There is a real buzz developing now around Stoke-on-Trent’s European City of Sport year, and increasingly too about the Sporting Stories project we’re working on. And the emerging schools project is booting up nicely as well: I’m in the middle of a series of meetings with the PE, English and Literacy leads at primary and secondary schools across Stoke on Trent, as well as firing up a range of partners and collaborations around the project.
Catching up with sporting events at weekends mean this really is a seven-day a week job – no surprises there, that was always going to be the reality of establishing the company – fun and challenging in equal measure.
The last Saturday in January, a couple of weeks ago, is a really good case in point. It started with a spot of marshalling at the Hanley parkrun – the parkrun being as inspirational as ever. Being a volunteer or marshal at any sporting event is fantastically rewarding – you get to see the whole event at close quarters and engage with far more people participating in the event than you might do as a simple participant yourself, and with the parkrun there’s the added fun of cheering on the oldies, the littlies, the buggy-pushers, the dogs (and their owners) and especially those determined to get around even if it means walking the whole distance. Great stuff.
After a post-run coffee with the other volunteers and lots of enthusiastic runners – and plotting which future races to add to the diary – it was off to CBP’s Hanley office to catch up on some writing and admin, before heading off early pm to watch Longton RFC play Bromsgrove in the local league.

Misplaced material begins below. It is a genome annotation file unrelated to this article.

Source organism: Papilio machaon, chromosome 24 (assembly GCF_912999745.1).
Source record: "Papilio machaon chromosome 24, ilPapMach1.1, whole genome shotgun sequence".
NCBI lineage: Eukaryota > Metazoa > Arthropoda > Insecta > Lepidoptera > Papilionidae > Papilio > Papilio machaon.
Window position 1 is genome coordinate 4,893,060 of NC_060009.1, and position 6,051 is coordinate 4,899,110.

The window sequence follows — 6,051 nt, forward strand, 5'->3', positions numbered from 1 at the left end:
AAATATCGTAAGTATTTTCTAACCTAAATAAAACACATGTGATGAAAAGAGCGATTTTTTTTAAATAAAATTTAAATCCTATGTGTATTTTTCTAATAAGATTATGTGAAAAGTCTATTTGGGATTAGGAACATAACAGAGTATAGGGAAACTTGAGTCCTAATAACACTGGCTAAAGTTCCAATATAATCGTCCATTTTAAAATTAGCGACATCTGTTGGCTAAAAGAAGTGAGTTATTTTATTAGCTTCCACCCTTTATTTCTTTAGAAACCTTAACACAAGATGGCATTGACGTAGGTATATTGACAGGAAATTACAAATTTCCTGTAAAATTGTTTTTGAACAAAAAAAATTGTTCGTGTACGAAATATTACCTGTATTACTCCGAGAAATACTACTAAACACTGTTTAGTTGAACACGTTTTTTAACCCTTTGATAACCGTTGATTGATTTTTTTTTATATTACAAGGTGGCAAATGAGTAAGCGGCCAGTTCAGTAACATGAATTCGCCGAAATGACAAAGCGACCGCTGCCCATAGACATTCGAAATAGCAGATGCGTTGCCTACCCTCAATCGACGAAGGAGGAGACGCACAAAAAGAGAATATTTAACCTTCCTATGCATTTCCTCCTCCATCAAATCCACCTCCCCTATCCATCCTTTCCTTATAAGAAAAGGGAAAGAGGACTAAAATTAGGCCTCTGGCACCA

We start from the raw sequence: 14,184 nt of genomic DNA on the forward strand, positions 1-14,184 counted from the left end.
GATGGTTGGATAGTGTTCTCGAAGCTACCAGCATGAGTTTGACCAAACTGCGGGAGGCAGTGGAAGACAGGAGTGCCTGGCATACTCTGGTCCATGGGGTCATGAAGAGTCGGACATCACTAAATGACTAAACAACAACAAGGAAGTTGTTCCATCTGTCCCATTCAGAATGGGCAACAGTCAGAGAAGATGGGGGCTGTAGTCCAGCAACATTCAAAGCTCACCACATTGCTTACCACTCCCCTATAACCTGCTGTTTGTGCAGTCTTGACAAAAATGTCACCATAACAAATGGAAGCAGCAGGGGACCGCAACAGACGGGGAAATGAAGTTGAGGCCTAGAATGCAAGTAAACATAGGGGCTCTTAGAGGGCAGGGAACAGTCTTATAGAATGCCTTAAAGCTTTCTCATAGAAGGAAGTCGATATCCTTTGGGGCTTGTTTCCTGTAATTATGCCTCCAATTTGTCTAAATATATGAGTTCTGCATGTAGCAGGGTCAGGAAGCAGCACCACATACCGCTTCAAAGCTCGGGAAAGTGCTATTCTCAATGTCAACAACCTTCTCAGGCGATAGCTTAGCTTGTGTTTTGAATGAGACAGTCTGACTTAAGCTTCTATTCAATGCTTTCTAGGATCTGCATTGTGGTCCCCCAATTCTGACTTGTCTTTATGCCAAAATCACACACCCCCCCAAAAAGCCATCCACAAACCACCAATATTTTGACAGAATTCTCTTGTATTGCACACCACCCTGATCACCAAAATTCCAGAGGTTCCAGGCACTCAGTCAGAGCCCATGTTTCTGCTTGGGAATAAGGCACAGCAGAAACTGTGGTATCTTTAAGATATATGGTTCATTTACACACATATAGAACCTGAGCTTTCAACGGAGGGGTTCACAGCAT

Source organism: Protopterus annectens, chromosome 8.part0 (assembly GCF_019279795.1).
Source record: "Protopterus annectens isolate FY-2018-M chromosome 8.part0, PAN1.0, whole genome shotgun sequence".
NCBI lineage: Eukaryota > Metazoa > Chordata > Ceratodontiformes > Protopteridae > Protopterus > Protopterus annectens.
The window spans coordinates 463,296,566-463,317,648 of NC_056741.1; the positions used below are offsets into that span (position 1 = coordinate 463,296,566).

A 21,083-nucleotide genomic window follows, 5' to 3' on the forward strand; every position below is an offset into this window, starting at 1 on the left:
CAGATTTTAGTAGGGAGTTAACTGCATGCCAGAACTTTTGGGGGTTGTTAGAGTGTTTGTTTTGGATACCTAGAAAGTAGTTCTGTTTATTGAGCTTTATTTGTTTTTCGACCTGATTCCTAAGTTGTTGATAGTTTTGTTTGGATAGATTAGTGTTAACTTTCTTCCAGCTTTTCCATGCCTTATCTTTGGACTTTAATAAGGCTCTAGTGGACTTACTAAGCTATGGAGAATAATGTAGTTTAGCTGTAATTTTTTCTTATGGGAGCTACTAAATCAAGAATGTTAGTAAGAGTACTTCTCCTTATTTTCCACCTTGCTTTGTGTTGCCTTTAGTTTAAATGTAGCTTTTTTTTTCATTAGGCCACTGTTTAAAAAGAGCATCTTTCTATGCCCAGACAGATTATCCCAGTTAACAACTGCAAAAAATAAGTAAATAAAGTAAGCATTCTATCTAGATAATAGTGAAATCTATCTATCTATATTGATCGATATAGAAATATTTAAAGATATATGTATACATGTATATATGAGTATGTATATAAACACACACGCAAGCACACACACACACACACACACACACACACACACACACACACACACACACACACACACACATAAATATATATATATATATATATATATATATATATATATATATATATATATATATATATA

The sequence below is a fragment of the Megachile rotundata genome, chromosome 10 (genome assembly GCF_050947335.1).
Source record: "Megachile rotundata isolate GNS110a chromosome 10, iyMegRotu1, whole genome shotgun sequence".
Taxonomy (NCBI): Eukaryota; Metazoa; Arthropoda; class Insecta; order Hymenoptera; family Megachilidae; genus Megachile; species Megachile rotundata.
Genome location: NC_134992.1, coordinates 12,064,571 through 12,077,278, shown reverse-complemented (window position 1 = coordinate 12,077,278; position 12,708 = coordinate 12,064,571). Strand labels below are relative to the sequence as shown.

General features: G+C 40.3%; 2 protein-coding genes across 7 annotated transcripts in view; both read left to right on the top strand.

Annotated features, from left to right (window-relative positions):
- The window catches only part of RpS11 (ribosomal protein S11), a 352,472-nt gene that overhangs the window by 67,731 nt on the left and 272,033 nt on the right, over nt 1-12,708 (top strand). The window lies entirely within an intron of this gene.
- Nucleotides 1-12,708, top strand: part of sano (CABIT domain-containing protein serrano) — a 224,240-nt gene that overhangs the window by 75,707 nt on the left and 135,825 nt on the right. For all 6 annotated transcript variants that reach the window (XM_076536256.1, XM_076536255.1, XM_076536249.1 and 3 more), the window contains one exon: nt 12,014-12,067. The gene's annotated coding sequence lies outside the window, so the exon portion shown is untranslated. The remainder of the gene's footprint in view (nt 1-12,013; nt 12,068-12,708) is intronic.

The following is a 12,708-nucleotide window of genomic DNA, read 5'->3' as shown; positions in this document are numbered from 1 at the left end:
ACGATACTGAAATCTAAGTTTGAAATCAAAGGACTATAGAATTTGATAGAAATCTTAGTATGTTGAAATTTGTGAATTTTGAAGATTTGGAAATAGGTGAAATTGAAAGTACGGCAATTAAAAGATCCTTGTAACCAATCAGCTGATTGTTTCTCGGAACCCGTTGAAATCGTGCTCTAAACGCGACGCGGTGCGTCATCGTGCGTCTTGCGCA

A great game, and close for most of the match with plenty of end-to-end stuff and some cracking tries, but unfortunately the wheels came off Longton’s challenge in the last quarter, with Bromsgrove eventually running in as 37-20 winners. I have to say it was the coldest I have been for a long time. The club ground is at the top of the same high ground as Stoke’s Britannia Stadium, with far-reaching views but nowhere to hide from a bitterly cold wind. Half time in Longton’s excellent clubhouse was a blessed relief!
Time for a bite to eat, then at 6.30 pm on to the main event of the day: the opening ceremony for the European City of Sport 2016, at the city’s Northwood Stadium. The VIP marquee was packed, with plenty of sporting stars – local, national and international – in the crowd. Jonathan Edwards, Colin Jackson and Amy Williams were some of the most recognisable, although Gordon Banks and a host of other greats might dispute that…
At one point in the evening I found myself chatting in rapid succession to the captain of England’s U23 Netball team; a former Lord Mayor (Tom Brennan, who had the drive and inspiration to get Northwood Stadium built for the City); and then the deputy chief executive of the local Chamber of Commerce, who surprised me by admitting to be a kung fu expert. Handy in negotiations I imagine.
The ceremony itself was as packed full of sports people as you might imagine – from a spectating perspective I can now tick off dance, gymnastics, bmx biking, wheelchair basketball, pole vault, American football – the list goes on and on. 3,000 local people packed the stands, despite the bitter cold, with plenty of families adding to the atmosphere. It was a great event, closing with a stunning fireworks display.
And then finally – yes, the day wasn’t finished yet – on to Abbey Hulton, just up the road from Northwood, to Abbey Hulton Sports and Social Club, to catch the 30th anniversary celebrations of Hulton Abbey Amateur Boxing Club. The party was in full swing when I got there at around 10.00pm, and I had a wonderful conversation with two of the longest-standing coaches, with brilliant memories of fights and fighters over the last 30 years. And so to home, after what was definitely a Super Saturday!